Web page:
(Reuters) – Ant Group Co plans to spin off its consumer-credit data operations, people with knowledge of the matter said, a concession to aggressive regulators that should help the Chinese fintech giant get its massive public share sale back on track.
Hiving off the treasure trove of data on more than 1 billion people is a key part of Ant’s business overhaul in response to a regulatory crackdown that resulted in the abrupt suspension of its $37 billion initial public offering (IPO), which would have been the world’s biggest, the people told Reuters.
The data spinoff, along with Ant’s conversion to a more strictly regulated financial holding company, will mean the affiliate of e-commerce behemoth Alibaba Group Holding Ltd could proceed with the IPO within two years, two other people said.
Ant’s restructuring plan, which Reuters reported on Wednesday, could ease billionaire founder Jack Ma’s regulatory woes. The mammoth credit information and rating operations, as a separate unit, will also be subjected to regulatory supervision, said two of the sources.
“Ant’s financial holding firm will be granted the license from the PBOC and will be allowed to go public after the overhaul,” one of the people said, referring to the People’s Bank of China, the central bank.
The plans are not final and are subject to change, cautioned the people, who asked not to be named as they were not authorised to speak to the media.
Ant declined to comment. The PBOC, which is leading regulatory efforts on Ant’s restructuring, did not immediately respond to Reuters request for comment.
PBOC Governor Yi Gang, asked last week about a revival of Ant’s IPO, replied, “I’d say that you just follow the standard of legal instruction, you will have the result.”
‘BIGGER AND STRONGER’
The regulatory crackdown on Ma’s business empire in China, where he commands a cult-like reverence, followed an Oct. 24 speech in which he blasted the country’s regulatory system. Ant pulled its IPO just days before the Hong Kong and Shanghai dual debut was scheduled.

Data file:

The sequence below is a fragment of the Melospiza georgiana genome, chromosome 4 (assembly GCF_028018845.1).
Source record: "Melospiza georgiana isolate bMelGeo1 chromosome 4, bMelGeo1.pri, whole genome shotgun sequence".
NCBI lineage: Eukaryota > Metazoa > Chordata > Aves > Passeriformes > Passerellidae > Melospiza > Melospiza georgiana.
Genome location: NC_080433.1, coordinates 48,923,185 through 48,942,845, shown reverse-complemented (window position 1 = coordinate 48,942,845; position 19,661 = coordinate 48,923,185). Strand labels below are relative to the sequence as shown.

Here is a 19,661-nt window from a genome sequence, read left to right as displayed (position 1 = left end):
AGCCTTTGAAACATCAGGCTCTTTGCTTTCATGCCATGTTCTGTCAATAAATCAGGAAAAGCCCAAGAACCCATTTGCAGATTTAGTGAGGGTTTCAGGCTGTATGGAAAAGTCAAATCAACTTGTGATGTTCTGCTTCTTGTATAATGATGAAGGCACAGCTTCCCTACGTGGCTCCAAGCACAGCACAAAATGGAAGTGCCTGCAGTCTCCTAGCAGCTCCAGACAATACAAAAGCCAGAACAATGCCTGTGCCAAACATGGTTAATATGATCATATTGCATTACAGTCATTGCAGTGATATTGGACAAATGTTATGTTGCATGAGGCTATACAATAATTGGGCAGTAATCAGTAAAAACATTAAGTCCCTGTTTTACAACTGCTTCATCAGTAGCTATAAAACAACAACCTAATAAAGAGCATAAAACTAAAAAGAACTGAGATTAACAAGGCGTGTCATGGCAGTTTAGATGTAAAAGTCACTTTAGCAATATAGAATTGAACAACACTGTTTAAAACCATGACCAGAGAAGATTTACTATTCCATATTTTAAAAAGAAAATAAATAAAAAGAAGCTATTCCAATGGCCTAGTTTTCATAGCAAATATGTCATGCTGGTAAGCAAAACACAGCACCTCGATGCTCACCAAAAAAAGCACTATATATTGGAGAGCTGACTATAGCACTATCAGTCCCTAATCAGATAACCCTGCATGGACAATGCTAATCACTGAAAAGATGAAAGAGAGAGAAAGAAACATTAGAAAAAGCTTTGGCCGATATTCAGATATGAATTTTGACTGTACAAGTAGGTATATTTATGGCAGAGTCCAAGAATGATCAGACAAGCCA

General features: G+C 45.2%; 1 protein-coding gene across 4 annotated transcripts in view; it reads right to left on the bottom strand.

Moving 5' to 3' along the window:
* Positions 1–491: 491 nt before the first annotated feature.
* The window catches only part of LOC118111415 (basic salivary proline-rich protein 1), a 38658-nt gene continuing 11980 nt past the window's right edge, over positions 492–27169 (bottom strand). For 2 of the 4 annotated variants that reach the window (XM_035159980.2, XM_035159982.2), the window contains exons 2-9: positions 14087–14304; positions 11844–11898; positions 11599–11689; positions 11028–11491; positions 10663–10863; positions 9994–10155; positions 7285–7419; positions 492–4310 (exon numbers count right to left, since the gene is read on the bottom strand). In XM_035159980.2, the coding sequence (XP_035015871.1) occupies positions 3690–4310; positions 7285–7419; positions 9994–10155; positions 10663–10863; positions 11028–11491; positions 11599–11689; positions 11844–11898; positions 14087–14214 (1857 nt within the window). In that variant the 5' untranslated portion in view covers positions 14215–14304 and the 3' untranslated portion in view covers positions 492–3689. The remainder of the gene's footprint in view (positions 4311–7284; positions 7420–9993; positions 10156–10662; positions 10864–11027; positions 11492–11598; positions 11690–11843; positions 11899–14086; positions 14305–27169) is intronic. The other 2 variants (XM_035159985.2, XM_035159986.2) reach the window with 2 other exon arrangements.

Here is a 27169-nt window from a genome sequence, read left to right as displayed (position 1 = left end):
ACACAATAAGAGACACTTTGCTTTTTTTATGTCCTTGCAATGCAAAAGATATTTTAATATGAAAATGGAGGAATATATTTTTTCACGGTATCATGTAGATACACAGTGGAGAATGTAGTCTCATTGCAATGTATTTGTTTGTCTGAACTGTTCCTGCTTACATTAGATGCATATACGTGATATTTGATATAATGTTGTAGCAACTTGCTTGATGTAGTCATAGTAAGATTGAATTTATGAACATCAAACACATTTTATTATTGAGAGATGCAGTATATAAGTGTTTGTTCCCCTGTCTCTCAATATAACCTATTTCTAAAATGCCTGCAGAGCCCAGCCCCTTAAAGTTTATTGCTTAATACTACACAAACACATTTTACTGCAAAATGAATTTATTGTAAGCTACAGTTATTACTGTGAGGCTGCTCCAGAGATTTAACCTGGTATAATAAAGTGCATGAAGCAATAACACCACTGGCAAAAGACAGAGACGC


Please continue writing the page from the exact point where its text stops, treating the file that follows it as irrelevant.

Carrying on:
Authorities launched an antitrust probe into the tech sector, with Alibaba taking much of the heat, and pushed Ant to revamp its business structure to bring it under tighter regulatory supervision. The garrulous Ma disappeared from public view for three months.
The planned tighter regulation of Ant will give it a market value in line with financial institutions, far lower than its initially envisioned valuation as a fintech company.
Alibaba’s share price is down 15% from the IPO halt, although it has recouped much of its early plunge as Ma has re-emerged and the outlook for the Ant listing has improved.
Ant, which began as Alibaba’s payments arm, sits on an enormous cache of consumer data. That is the backbone of China’s internet platforms, with companies offering financial products from consumer loans to investment products via smartphones.
Big platforms have been hesitant to share or hand over their data to credit agencies run or backed by regulators.
Spinning off Ant’s consumer data – a possible template for its Chinese peers – will bring its main business-data operations under one unit, making regulatory oversight easier.
Ant offers limited borrower information to about 100 banks, collecting “technology service fees” – typically a hefty 30%-40% cut of the interest on loans it facilitates, analysts estimate.
Regulators have warned online companies to protect user data as the government tightens rules for fintech firms that collect and use personal data in financial services.
The PBOC last month issued draft rules clarifying the scope of information and businesses to be included in credit scoring regulation and urging agencies to apply for licenses and not to over-collect user data.
Ant’s mega-app Alipay collects data from more than two-thirds of China’s 1.4 billion people, many of them young and without credit cards or sufficient credit records with banks, as well as from 80 million merchants, according to the company’s prospectus and analysts.
Ant runs Zhima Credit – the name means “Sesame” – one of China’s biggest private credit-rating platforms, with proprietary algorithms to score people and small businesses based on their use of Ant-linked services.
The holding company, which will include Ant’s payment processing and technology offerings in areas like blockchain and food delivery, will also hold Ant’s equity investments in other companies, one of the people said.
Ant’s businesses, especially lucrative ones, have to be tightly regulated to prevent the loss of personal information and avoid systematic financial risks, he said, adding the regulators believe it can still be “bigger and stronger.”
Reporting by Julie Zhu, Yingzhi Yang, Kane Wu, Cheng Leng, Engen Tham; Writing by Sumeet Chatterjee; Editing by William Mallard
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